First events announced, more to follow shortly
What could possibly be better than the long, scorching summer we've just had? Apart from some rain* for your garden, the answer is of course Chelmsford Science and Engineering Society's 2018/2019 programme!
We are pleased to confirm that the first few events of the season include:
Please see our events page for full details, further events and booking details where appropriate. There are also links to add items to your calendar.
Personalised medicine: the hope and the hype, Wed 4 July 19:00, Anglia Ruskin University
We are pleased to announce the latest in our series of Café Scientifique events, to be held on Wednesday 4 July at 19:00 in the newly refurbished students' union bar (Café 92), Anglia Ruskin University.
In this session, Dr Gemma Chandratillake (Education and Training Lead, East of England Genomic Medicine Centre) will be talking about how genomic technologies will increasingly be used to guide healthcare, and also debunking some of the hype around direct-to-consumer DNA tests.
See our events page for full details and to book your FREE place.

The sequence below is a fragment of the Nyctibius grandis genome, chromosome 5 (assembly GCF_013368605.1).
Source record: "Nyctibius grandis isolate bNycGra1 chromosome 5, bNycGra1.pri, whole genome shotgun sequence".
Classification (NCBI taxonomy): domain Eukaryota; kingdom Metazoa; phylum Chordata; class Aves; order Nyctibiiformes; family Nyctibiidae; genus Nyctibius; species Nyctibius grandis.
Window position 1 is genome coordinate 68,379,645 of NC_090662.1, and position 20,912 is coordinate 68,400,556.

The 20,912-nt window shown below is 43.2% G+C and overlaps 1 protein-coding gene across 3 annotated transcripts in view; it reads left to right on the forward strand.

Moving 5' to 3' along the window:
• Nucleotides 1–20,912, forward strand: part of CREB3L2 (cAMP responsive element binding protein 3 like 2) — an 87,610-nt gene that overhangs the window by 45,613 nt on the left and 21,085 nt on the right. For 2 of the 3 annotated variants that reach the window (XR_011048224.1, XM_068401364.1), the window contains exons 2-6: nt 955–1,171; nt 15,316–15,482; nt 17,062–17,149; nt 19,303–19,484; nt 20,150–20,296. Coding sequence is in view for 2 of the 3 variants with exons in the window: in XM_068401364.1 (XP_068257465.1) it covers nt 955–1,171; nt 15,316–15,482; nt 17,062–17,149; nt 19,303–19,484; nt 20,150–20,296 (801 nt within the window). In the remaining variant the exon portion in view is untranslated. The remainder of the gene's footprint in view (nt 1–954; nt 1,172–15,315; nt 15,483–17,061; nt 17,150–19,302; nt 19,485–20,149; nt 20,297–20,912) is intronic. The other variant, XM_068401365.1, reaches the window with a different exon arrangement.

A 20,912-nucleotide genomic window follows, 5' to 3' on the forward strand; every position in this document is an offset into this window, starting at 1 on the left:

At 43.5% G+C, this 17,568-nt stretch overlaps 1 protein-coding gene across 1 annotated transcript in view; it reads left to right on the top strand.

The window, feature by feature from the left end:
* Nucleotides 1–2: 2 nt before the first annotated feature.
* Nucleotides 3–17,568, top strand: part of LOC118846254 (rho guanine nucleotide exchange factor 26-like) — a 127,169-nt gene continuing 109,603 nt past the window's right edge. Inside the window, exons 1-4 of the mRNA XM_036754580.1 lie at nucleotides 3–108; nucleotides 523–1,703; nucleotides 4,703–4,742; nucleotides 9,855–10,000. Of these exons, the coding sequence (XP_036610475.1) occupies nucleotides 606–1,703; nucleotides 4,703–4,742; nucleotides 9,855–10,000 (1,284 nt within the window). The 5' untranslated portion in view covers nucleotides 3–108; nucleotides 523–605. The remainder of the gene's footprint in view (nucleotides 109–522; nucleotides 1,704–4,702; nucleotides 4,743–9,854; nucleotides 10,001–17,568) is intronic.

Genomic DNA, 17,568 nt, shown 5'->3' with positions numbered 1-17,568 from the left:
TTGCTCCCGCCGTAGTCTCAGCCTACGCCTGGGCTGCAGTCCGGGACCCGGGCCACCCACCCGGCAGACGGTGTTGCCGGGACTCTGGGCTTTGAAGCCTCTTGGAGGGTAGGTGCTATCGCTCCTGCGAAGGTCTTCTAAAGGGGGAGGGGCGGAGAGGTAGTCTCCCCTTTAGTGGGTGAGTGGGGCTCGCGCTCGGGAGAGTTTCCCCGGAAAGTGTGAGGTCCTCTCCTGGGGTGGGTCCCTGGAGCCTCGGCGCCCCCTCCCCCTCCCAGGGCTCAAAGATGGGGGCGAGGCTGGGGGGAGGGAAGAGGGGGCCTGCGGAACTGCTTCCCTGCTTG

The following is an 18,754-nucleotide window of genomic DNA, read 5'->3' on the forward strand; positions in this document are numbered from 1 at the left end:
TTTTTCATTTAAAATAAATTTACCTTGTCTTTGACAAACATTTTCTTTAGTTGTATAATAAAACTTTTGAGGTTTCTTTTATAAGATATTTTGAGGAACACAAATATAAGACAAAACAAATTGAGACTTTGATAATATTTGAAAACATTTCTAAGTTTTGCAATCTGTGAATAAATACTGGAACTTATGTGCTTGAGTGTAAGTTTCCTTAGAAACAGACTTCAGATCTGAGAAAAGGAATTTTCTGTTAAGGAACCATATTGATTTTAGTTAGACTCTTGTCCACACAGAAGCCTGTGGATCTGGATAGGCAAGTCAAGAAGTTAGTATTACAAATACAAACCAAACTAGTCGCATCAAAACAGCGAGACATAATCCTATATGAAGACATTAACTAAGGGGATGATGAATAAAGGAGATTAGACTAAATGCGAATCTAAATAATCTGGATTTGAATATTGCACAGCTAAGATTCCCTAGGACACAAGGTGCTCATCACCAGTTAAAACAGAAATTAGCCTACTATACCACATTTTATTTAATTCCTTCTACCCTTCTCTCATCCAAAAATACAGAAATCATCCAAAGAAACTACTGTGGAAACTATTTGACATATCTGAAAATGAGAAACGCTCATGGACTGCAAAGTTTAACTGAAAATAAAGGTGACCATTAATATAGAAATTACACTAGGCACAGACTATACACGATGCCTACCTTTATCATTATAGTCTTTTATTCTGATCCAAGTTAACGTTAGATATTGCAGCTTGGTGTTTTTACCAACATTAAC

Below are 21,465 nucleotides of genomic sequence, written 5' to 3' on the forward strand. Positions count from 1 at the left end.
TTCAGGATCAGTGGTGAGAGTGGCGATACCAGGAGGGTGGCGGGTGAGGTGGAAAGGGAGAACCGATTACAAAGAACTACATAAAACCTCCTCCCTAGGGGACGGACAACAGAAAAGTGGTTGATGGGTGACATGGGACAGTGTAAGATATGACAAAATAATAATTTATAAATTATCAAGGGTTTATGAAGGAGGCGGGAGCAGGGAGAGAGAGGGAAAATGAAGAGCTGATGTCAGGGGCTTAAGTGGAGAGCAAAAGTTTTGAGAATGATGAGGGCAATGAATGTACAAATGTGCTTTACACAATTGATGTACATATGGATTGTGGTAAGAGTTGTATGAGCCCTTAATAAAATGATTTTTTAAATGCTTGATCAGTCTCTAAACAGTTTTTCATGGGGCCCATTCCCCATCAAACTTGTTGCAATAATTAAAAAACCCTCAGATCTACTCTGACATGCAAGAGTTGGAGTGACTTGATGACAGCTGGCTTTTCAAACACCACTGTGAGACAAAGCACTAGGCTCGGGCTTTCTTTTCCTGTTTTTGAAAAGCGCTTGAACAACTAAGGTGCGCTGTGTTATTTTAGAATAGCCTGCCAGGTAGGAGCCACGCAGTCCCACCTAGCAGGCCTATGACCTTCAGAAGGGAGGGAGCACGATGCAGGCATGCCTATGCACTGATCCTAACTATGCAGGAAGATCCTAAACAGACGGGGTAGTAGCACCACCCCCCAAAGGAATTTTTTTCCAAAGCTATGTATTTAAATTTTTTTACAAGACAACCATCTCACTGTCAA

My Smarter Essex, Thu 1 Nov 2018 16:00-19:30, Anglia Ruskin University
We are pleased to announce that we are now taking bookings for our next My Smarter Essex event, which will be held on 1 November 2018 at 4:00-7:30pm, hosted by Chelmsford Science and Engineering Society (CSES) and Anglia Ruskin University (Chelmsford Campus).
The latest in this series of successful events will ask "The Internet: is it Good For Us?" by examining how data, connectivity and artificial intelligence will influence our health, looking particularly at physical health, mental health and 'cyber health'. An exciting new, more interactive format is planned for this session.
See the event page for more details.
We have limited spaces for attendees and places must be booked in advance, please contact us to book. Spaces will be allocated on a first come, first served basis.
On 11 April 2018, a small group of CSES members were privileged to receive a guided tour of Lord Rayleigh's laboratory at Terling Place, which remains today largely as it was left in the 1940s.
Our thanks to Professor Edward Davies, University of Cambridge, for offering us this wonderful and rare opportunity.
For those who missed it, we will try to organise another tour in the future, with priority spaces offered to those on the waiting list from April.
Here are some photographs courtesy of Roy Hilsley and David Humber.